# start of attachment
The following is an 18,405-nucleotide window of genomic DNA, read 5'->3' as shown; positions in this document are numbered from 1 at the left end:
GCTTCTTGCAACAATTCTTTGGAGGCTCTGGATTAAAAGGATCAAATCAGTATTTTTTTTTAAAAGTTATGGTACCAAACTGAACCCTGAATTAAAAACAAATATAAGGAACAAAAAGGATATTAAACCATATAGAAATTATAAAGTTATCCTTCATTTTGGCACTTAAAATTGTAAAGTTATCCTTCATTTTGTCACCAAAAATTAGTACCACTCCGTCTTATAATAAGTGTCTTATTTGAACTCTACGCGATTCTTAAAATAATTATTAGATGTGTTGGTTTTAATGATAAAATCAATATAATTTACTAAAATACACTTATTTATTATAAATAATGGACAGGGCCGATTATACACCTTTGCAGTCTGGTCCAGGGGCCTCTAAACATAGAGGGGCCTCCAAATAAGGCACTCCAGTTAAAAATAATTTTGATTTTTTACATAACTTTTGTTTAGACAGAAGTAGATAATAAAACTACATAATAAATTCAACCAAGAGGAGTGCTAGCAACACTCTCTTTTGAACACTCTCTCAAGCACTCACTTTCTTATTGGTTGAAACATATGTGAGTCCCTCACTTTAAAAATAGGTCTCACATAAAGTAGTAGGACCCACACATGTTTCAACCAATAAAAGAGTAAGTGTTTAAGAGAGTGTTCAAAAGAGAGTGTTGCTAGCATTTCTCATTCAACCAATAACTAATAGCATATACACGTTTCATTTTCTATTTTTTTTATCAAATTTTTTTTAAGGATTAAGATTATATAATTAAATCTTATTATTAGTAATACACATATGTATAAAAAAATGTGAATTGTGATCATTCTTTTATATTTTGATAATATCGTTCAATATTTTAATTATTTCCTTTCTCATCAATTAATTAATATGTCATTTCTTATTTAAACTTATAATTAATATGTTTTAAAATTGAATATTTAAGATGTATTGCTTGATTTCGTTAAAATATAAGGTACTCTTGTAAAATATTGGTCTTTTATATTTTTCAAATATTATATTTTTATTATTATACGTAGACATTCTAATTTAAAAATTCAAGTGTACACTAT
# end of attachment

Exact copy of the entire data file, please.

The following is an 18,405-nucleotide window of genomic DNA, read 5'->3' as shown; positions in this document are numbered from 1 at the left end:
GCTTCTTGCAACAATTCTTTGGAGGCTCTGGATTAAAAGGATCAAATCAGTATTTTTTTTTAAAAGTTATGGTACCAAACTGAACCCTGAATTAAAAACAAATATAAGGAACAAAAAGGATATTAAACCATATAGAAATTATAAAGTTATCCTTCATTTTGGCACTTAAAATTGTAAAGTTATCCTTCATTTTGTCACCAAAAATTAGTACCACTCCGTCTTATAATAAGTGTCTTATTTGAACTCTACGCGATTCTTAAAATAATTATTAGATGTGTTGGTTTTAATGATAAAATCAATATAATTTACTAAAATACACTTATTTATTATAAATAATGGACAGGGCCGATTATACACCTTTGCAGTCTGGTCCAGGGGCCTCTAAACATAGAGGGGCCTCCAAATAAGGCACTCCAGTTAAAAATAATTTTGATTTTTTACATAACTTTTGTTTAGACAGAAGTAGATAATAAAACTACATAATAAATTCAACCAAGAGGAGTGCTAGCAACACTCTCTTTTGAACACTCTCTCAAGCACTCACTTTCTTATTGGTTGAAACATATGTGAGTCCCTCACTTTAAAAATAGGTCTCACATAAAGTAGTAGGACCCACACATGTTTCAACCAATAAAAGAGTAAGTGTTTAAGAGAGTGTTCAAAAGAGAGTGTTGCTAGCATTTCTCATTCAACCAATAACTAATAGCATATACACGTTTCATTTTCTATTTTTTTTATCAAATTTTTTTTAAGGATTAAGATTATATAATTAAATCTTATTATTAGTAATACACATATGTATAAAAAAATGTGAATTGTGATCATTCTTTTATATTTTGATAATATCGTTCAATATTTTAATTATTTCCTTTCTCATCAATTAATTAATATGTCATTTCTTATTTAAACTTATAATTAATATGTTTTAAAATTGAATATTTAAGATGTATTGCTTGATTTCGTTAAAATATAAGGTACTCTTGTAAAATATTGGTCTTTTATATTTTTCAAATATTATATTTTTATTATTATACGTAGACATTCTAATTTAAAAATTCAAGTGTACACTAT